10,000 students return to Fairfield Schools for 1st day

Even after decades in public education, the first day of school never gets old for Fairfield Schools Superintendent Billy Smith.

Smith and hundreds of other district employees were up and out early Monday morning to greet the 10,000 students of Butler County’s Fairfield school system.

The district’s 11 schools, which serve both the city of Fairfield and Fairfield Twp., opened without any significant problems, said school officials.

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Smith took a quick break from touring Fairfield High School and said the emptiness of school buildings during the summer break is thankfully over.

“The first day of school is special. A school building that doesn’t have students inside of it … (schools) come to life when kids come inside,” said Smith, who has spent 22 years working in public education and is starting his third as superintendent.

Opening day “doesn’t get old,” he said.

“It’s been a great day already,” he said, pointing to the absence of any major scheduling or other logistical problems.

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Fairfield’s fleet of 75 school buses hit the roads in the district’s many communities, transporting 6,337 students to classes.

The fleet travels an average of 5,804 miles each school day.

There were no significant transportation during the first morning of the 2018-2019 school year, said Fairfield Schools spokeswoman Gina Gentry-Fletcher.

“We are excited to have everyone back this year. The theme this year is to have the best year ever and we are off to a great start,” said Gentry-Fletcher.

It’s also an historical year for the district as it is one of five in Butler County collectively pursuing a school security tax hike voters will decide on in November.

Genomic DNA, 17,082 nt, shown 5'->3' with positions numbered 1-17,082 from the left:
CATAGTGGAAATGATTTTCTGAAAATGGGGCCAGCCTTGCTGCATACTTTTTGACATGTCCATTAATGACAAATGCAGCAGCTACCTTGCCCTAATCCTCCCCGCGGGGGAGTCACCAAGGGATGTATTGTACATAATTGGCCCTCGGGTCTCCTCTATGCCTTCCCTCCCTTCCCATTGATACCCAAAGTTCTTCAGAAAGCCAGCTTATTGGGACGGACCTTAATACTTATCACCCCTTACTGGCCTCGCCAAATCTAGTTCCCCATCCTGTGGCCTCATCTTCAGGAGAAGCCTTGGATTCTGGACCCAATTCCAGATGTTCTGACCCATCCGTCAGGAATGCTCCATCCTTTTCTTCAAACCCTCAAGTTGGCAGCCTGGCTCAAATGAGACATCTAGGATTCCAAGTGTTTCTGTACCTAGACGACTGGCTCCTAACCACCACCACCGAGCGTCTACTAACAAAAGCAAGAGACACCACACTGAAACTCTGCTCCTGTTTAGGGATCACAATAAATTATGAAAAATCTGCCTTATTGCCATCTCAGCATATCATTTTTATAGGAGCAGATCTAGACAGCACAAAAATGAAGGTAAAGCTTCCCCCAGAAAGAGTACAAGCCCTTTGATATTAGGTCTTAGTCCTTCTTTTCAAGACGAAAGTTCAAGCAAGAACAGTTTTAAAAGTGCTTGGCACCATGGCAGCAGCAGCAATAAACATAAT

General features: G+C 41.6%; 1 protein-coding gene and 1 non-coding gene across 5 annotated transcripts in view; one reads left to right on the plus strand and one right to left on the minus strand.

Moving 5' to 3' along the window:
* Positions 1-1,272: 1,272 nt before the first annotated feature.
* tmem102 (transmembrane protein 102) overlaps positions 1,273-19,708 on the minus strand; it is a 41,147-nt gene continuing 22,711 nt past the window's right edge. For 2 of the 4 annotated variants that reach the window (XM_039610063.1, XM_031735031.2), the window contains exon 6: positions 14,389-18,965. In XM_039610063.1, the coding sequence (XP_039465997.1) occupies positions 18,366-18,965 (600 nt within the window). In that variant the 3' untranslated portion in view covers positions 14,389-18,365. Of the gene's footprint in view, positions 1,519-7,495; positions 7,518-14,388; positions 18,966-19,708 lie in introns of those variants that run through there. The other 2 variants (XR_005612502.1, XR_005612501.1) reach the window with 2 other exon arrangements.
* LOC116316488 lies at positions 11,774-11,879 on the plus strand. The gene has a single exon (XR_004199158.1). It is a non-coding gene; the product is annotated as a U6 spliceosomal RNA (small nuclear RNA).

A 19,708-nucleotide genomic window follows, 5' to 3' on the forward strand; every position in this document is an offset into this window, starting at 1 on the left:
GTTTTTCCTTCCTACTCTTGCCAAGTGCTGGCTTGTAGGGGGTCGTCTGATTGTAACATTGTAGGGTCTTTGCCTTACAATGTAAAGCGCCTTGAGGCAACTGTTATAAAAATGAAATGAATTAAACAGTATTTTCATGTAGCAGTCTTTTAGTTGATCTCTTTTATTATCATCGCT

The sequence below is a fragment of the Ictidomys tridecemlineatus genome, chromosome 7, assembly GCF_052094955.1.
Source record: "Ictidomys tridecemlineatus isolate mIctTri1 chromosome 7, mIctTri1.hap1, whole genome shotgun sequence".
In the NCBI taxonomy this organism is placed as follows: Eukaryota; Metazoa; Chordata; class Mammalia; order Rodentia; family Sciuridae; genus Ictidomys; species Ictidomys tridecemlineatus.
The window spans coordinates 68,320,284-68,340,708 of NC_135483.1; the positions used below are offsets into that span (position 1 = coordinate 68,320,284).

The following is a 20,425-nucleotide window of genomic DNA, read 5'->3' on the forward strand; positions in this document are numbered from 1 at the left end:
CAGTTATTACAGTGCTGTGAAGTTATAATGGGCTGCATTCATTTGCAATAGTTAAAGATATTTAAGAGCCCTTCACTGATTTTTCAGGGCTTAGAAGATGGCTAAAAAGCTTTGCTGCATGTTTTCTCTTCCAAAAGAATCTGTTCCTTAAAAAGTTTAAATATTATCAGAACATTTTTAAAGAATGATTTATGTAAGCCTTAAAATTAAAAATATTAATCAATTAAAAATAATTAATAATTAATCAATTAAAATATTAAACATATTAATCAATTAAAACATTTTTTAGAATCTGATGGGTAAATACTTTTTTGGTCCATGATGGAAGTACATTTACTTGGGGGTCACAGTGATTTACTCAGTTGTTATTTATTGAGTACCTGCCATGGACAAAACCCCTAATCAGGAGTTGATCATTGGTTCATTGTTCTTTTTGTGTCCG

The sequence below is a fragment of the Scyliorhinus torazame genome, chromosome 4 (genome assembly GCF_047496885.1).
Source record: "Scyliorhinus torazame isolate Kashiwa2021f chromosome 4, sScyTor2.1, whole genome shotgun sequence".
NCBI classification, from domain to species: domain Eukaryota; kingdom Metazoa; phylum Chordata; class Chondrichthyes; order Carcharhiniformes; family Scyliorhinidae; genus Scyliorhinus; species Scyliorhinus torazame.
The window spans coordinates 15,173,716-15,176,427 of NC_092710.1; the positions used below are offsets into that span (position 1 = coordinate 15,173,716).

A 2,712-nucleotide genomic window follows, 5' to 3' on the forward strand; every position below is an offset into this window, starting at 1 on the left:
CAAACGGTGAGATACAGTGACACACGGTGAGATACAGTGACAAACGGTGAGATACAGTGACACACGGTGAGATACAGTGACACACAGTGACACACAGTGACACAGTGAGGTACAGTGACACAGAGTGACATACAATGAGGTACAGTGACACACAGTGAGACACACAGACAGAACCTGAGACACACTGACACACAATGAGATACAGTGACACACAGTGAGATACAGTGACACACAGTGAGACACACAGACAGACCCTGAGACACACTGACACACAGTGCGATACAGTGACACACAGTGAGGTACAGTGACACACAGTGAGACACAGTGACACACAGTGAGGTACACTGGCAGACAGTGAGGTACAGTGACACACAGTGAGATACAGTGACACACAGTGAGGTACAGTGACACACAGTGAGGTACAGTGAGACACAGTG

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The 10-year, 1.5-mill property tax hike, which voters in Hamilton, Edgewood, Monroe and New Miami will also decide on, is a first of its type for this region and the result of a new Ohio school funding law passed in March by state legislators.

Fairfield school officials will soon start a campaign to convince residents to vote for the tax increase, saying it would allow the district to pay for armed school resource officers in each school and also fund more mental health counselors to aid and identify troubled students who may resort to violence or bullying of classmates.

Officials at the Butler County Auditor’s Office said should the 1.5-mill tax win voter approval among voter in Hamilton, Fairfield, New Miami, Monroe and Edgewood school districts, they estimate on average the levy would raise the annual tax costs for the owner of a $100,000 home by about $52.

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Fairfield voters will decide Nov. 6 on the tax.

Last year Fairfield was one of the first in the region to open three new school buildings: Fairfield Freshman School and the Central and Compass elementary schools.

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